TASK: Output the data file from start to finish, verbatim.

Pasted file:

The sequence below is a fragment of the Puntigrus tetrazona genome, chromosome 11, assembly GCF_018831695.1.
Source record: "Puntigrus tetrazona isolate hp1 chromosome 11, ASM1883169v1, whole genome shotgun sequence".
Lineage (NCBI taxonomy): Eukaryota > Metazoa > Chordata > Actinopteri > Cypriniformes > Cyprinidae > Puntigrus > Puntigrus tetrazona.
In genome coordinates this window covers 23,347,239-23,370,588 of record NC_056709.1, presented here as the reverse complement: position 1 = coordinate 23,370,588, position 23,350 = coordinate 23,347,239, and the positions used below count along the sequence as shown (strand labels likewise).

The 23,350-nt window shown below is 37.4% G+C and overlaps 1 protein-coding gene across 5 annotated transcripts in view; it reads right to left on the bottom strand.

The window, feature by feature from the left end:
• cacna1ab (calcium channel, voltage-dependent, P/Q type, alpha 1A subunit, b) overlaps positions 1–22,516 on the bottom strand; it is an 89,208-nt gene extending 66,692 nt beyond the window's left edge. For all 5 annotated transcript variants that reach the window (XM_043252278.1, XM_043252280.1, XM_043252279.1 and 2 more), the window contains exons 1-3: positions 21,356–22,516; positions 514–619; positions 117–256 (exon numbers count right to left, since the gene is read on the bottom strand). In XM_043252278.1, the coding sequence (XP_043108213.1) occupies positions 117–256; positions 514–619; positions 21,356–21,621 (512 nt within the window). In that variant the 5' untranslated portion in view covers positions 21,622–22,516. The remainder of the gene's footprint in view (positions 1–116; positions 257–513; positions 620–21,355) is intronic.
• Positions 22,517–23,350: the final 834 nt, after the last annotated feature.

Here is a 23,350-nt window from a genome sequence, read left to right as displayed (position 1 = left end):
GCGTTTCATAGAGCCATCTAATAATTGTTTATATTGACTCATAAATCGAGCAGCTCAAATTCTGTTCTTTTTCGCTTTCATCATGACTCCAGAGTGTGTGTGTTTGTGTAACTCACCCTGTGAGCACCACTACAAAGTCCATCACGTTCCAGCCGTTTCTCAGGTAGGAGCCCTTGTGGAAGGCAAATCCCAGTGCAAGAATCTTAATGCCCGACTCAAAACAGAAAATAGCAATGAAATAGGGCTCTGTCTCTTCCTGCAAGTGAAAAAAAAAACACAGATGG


The sequence below is a fragment of the Puntigrus tetrazona genome, chromosome 11, assembly GCF_018831695.1.
Source record: "Puntigrus tetrazona isolate hp1 chromosome 11, ASM1883169v1, whole genome shotgun sequence".
Lineage (NCBI taxonomy): Eukaryota > Metazoa > Chordata > Actinopteri > Cypriniformes > Cyprinidae > Puntigrus > Puntigrus tetrazona.
In genome coordinates this window covers 23,347,239-23,370,588 of record NC_056709.1, presented here as the reverse complement: position 1 = coordinate 23,370,588, position 23,350 = coordinate 23,347,239, and the positions used below count along the sequence as shown (strand labels likewise).

The 23,350-nt window shown below is 37.4% G+C and overlaps 1 protein-coding gene across 5 annotated transcripts in view; it reads right to left on the bottom strand.

The window, feature by feature from the left end:
• cacna1ab (calcium channel, voltage-dependent, P/Q type, alpha 1A subunit, b) overlaps positions 1–22,516 on the bottom strand; it is an 89,208-nt gene extending 66,692 nt beyond the window's left edge. For all 5 annotated transcript variants that reach the window (XM_043252278.1, XM_043252280.1, XM_043252279.1 and 2 more), the window contains exons 1-3: positions 21,356–22,516; positions 514–619; positions 117–256 (exon numbers count right to left, since the gene is read on the bottom strand). In XM_043252278.1, the coding sequence (XP_043108213.1) occupies positions 117–256; positions 514–619; positions 21,356–21,621 (512 nt within the window). In that variant the 5' untranslated portion in view covers positions 21,622–22,516. The remainder of the gene's footprint in view (positions 1–116; positions 257–513; positions 620–21,355) is intronic.
• Positions 22,517–23,350: the final 834 nt, after the last annotated feature.

Here is a 23,350-nt window from a genome sequence, read left to right as displayed (position 1 = left end):
GCGTTTCATAGAGCCATCTAATAATTGTTTATATTGACTCATAAATCGAGCAGCTCAAATTCTGTTCTTTTTCGCTTTCATCATGACTCCAGAGTGTGTGTGTTTGTGTAACTCACCCTGTGAGCACCACTACAAAGTCCATCACGTTCCAGCCGTTTCTCAGGTAGGAGCCCTTGTGGAAGGCAAATCCCAGTGCAAGAATCTTAATGCCCGACTCAAAACAGAAAATAGCAATGAAATAGGGCTCTGTCTCTTCCTGCAAGTGAAAAAAAAAACACAGATGG